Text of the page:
essay 3 draft two

essay 3 draft two - Amelia Murphy Essay 3 Draft 2 Barbara...

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Amelia Murphy Writing the Essay Essay 3 Draft 2 4/29/08 ‘Barbara Ehrenreich Playing Board Games’ With board games winning and losing is easy. Make the most money in Monopoly and buy Boardwalk and Park Place one’s fate is sealed. It is the player’s hand that moves the pieces around the board, and it is the player’s luck that makes the dice land on doubles—allowing him to collect $200 and Pass Go. Yet, in reality, how can one deifier if he is winning or losing, successfully maneuvering one’s self around a board with no end in sight? How can one be sure that it is in fact his hand rolling the die choosing his next real-estate purchase? That he independently picked up the Chance Card and won the coveted $10 second place in the local Beauty Pageant? Barbara Ehrenreich writes about this loss of sovereignty on a global and personal level. From oppression by other’s actions, religious views and even our own cells in our body, Ehrenreich is determined to reveal these instances of submission of power. She does so by first negating the conventional thought and by weaving in personal experiences throughout her works. She does so in order to make her readers aware of their loss of and in some ways gain back their own sovereignty. The topics Ehrenreich chooses to discuss terrorism, cancer, TV talk shows, drug legalization, religion and minimum wage. One does not have to be a learned person to have a stance on these issues. It is her selection of conventional topics that makes her arguments so unique. Ehrenreich is counterintuitive. Her method of persuasion is by not only addressing the main arguments of the opposing side but also by showing you the realistic and somewhat obvious faults found in each. In her essay “Killing the Habit” she discusses the abolition of prohibition. By recalling and acknowledging the well known phrase of antidrug enthusiasts, she 1  |  P a g e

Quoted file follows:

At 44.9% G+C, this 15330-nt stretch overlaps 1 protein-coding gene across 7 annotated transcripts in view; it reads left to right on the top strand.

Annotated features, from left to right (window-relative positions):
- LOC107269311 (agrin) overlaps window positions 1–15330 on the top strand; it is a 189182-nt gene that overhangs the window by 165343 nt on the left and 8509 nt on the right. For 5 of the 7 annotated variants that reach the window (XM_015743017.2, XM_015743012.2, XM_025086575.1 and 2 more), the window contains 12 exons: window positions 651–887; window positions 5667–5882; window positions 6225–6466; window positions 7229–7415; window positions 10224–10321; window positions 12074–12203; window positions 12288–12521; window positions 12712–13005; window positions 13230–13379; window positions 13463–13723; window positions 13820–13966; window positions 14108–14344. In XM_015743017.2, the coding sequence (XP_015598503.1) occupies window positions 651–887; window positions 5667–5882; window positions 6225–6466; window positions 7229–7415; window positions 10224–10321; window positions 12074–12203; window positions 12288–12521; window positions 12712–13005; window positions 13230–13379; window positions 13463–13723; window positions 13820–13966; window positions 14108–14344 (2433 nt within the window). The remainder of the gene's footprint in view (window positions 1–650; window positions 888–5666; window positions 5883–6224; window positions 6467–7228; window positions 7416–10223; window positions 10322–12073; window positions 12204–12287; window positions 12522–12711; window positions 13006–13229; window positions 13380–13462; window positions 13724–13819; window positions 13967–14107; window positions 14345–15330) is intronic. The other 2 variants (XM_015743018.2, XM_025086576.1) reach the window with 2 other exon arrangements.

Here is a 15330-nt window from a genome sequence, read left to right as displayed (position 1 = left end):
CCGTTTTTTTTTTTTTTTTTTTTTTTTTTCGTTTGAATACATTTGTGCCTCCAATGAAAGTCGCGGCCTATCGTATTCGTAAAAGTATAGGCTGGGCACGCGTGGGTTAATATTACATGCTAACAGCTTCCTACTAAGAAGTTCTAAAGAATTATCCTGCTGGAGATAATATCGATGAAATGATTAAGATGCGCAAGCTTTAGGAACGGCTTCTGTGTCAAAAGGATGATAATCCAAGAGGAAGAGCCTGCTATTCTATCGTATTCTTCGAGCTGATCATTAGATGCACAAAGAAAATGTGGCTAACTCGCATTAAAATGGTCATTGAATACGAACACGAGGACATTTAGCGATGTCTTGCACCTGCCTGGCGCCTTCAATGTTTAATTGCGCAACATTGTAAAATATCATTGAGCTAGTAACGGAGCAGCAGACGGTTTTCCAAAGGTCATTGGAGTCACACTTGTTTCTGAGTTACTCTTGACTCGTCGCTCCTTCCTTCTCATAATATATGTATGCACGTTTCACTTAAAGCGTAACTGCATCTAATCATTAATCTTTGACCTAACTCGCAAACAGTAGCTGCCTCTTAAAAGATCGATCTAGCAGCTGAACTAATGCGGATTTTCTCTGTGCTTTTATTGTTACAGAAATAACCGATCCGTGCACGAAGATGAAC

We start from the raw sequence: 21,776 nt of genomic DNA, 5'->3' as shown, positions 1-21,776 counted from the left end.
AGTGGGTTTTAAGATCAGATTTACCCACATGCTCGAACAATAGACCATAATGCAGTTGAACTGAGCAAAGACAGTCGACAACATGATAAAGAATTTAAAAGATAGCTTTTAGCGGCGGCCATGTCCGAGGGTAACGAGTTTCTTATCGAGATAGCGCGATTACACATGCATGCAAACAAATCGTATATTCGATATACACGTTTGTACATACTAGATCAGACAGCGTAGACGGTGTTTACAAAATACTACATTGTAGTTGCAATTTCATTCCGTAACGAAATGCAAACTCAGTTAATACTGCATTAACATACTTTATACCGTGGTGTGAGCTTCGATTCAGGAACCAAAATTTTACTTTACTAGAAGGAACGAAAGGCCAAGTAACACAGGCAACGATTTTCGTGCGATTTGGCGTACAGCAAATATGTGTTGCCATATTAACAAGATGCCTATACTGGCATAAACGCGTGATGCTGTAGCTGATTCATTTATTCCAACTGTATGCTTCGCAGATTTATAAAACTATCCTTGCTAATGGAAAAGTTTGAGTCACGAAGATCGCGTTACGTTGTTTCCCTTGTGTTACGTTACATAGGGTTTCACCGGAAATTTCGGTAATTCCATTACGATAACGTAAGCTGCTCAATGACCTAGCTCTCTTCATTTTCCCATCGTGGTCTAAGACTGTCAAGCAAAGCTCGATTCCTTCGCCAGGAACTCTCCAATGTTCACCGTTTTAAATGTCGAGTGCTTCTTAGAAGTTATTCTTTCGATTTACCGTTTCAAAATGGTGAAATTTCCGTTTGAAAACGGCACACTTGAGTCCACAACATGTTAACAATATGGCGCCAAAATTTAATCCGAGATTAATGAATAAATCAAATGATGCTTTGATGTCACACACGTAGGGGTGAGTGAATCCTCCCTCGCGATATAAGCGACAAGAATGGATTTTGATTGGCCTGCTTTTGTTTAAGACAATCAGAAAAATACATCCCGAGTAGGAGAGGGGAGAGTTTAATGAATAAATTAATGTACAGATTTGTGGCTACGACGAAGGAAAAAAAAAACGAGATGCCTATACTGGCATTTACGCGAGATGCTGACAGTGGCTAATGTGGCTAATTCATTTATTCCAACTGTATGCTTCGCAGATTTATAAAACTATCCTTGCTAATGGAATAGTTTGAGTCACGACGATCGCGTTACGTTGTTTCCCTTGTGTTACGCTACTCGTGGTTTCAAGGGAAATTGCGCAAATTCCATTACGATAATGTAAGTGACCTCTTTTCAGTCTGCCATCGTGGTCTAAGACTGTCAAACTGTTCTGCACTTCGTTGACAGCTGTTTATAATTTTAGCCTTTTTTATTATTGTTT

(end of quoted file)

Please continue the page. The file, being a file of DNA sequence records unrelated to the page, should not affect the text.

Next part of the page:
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Amelia Murphy Writing the Essay Essay 3 Draft 2 4/29/08 is able to then truly make her point: “Drugs can kill, of course. But drug prohibition kills too” (3). Ehrenreich tears apart her intellectual foe’s foundation of ideals piece by piece, brick by brick. But then, in her brilliance, Ehrenreich reuses her challenger’s cement—the famous antidrug slogan to strengthen her individual argument. By doing so she draws the reader to her side, forcing them to agree with her stance. This innovative thinking can also be seen in her essay “The Right’s Academic Universe.” In this she exposes the hypocritical scientific piggy bank created by The Templeton Foundation. Like with prohibition, she portrays her opinion on the issue by negating the one taken by her opposition. Ehrenreich writes, “It hard to imagine the most famous baby, the Field of Positive Psychology, was created by the same man who has been running pro-war commercials” (2). Ehrenreich states the obvious. She is not stretching the truth, only sharing facts. Templeton did fund the 8 million dollar ‘Happiness Facility” in Pennsylvania
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This note was uploaded on 12/09/2008 for the course WRIGTING WTE taught by Professor Larua during the Spring '07 term at NYU.

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essay 3 draft two - Amelia Murphy Essay 3 Draft 2 Barbara...

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